Kathmandu lies in a bowl surrounded by mountain ranges in Nepal.  Artifacts place human activity in this fertile valley as early as 1BC, with the likelihood that humans were settled there much earlier.  Written accounts of Nepalese civilization and stories place civilization in valley as early as 500BC with the Kirat_Dynasty (Source).  As civilization developed in the valley, dynastic rule continued throughout Nepal’s history.  It was one of few countries never conquered nor colonized.  They pushed back the British, Chinese, and the Indians.

The air quality in Kathmandu when we landed was 300 (Click here).  In other words, about as bad as Delhi.  We decided to shorten our stay in Kathmandu.

In Kathmandu we stayed in Thamal.  Like several other “old town” cities we’ve been to it was ready made for tourism.  All food types, services, and conveniences were readily available.  It also provided an interesting confluence of new and old.

Kathmandu is a sprawling city complex of 4 million people over 600 square kilometers.  Once upon a time it used to be three separate communities that have since merged into one giant mega city.  This is why there are three Durbar squares and different styles in the three major districts.  Artifacts and shrines are in every nook and cranny in the city.  People build around them.

A UNESCO World Heritage Site, Kathmandu boasts several significant monuments.  Many were damaged in the 2015 earthquake.  Buildings were either brick and motor, stone and motor, or modern sky scraper construction with no buildings really exeeding 10 stories.  We were rained out from visiting Bouddanath, but we did manage to visit Swayambu and Bhaktpur.

Internet cable rat’s nest in Thamal
Not all buildings were like this, but there were quite a few with wooden window frames inlay into brick work.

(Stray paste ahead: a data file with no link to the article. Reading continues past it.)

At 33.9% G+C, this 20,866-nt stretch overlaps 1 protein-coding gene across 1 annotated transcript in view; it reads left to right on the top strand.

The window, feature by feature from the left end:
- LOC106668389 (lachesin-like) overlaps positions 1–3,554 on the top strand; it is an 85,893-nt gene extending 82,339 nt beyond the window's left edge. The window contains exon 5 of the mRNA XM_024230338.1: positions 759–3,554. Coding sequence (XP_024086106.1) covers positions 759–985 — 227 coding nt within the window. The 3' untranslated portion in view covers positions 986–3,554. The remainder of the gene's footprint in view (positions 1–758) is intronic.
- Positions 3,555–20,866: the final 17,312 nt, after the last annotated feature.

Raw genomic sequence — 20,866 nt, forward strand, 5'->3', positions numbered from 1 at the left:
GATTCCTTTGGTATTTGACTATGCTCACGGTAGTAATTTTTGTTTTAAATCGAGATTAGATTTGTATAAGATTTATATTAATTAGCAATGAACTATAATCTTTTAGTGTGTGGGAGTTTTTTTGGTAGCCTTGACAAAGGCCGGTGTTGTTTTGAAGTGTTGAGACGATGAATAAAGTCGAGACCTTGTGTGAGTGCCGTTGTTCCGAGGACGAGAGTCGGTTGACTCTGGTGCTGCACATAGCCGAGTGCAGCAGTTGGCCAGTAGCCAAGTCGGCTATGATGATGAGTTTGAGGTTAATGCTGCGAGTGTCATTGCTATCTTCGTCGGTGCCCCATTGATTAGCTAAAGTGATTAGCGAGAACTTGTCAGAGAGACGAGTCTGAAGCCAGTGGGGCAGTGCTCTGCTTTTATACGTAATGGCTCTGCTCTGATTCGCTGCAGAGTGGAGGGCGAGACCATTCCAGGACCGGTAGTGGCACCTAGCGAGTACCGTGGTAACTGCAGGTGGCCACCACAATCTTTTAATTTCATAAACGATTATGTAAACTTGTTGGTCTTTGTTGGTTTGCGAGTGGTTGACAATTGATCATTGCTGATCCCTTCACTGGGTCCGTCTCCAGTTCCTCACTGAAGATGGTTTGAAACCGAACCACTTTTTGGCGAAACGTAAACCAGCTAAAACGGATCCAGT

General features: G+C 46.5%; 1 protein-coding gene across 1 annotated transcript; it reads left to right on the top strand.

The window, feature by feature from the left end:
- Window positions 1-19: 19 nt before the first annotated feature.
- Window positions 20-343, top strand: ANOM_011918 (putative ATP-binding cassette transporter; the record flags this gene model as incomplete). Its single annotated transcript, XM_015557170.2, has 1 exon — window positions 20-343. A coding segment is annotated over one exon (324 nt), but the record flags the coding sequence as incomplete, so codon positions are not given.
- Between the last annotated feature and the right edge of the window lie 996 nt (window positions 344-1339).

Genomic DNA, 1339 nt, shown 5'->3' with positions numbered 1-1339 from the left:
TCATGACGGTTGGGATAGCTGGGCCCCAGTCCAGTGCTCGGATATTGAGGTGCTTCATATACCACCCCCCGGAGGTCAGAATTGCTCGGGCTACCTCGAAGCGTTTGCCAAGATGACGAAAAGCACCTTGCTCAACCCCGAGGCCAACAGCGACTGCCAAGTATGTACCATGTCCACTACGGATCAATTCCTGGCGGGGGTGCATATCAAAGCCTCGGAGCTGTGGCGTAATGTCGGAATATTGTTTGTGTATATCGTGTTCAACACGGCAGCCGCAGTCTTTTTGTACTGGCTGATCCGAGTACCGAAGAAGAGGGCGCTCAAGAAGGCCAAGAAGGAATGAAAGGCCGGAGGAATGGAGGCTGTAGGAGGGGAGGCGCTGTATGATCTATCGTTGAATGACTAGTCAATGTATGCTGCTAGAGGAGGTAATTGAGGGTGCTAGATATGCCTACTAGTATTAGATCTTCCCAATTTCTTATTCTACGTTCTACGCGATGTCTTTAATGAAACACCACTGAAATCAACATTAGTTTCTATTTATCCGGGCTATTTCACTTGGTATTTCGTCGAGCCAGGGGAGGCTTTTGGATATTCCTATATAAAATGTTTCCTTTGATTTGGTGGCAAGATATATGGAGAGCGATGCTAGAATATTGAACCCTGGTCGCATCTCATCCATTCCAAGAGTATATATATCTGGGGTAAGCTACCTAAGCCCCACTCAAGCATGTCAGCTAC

Narrow streets with predominant foot and cycle traffic was the hallmark of Thamal.  Also, there were many gear shops as Thamal was a common shopping destination for those people preparing for treks in the Himalayas.


We tried to walk there and ended up jumping on a local bus, which dropped us of right in the rear of the park.

Atop a hillock overlooking Thamal, Swayambu boasts monkeys, giant golden statues, and the oldest stupa in the valley.  Stories from other travelers to Nepal describe visiting it in the third century BC, and inscriptions at the site say it was built by the great grandfather of King Mānadeva  who was born in 464AD.

We were impressed with its age majesty.  We watched the monkeys carefully as they tried to sneak up on us and other people.  Others fed them openly.  Some monkeys camped out at the alters where people put food.  Sometimes people just gave it to the monkeys directly.

Even though it was a religious shrine, there was still plenty of tourist or religious paraphernalia to acquire.

The shrine boasted views of the city through the haze.  As you can see monkeys and people alike enjoyed it.

Swayambu was an active pilgrimage site.  People have flocked to this temple through the ages.  A prominent feature at this temple were prayer wheels.  Walking clockwise around the shrine, temple, or entire hill you spin the prayer wheels.  While some people spin them for the novelty of spinning, there were quite a few pilgrims being assisted by monks who were actively spinning, praying, and worshiping at each shrine.


Early Civilization Timeline


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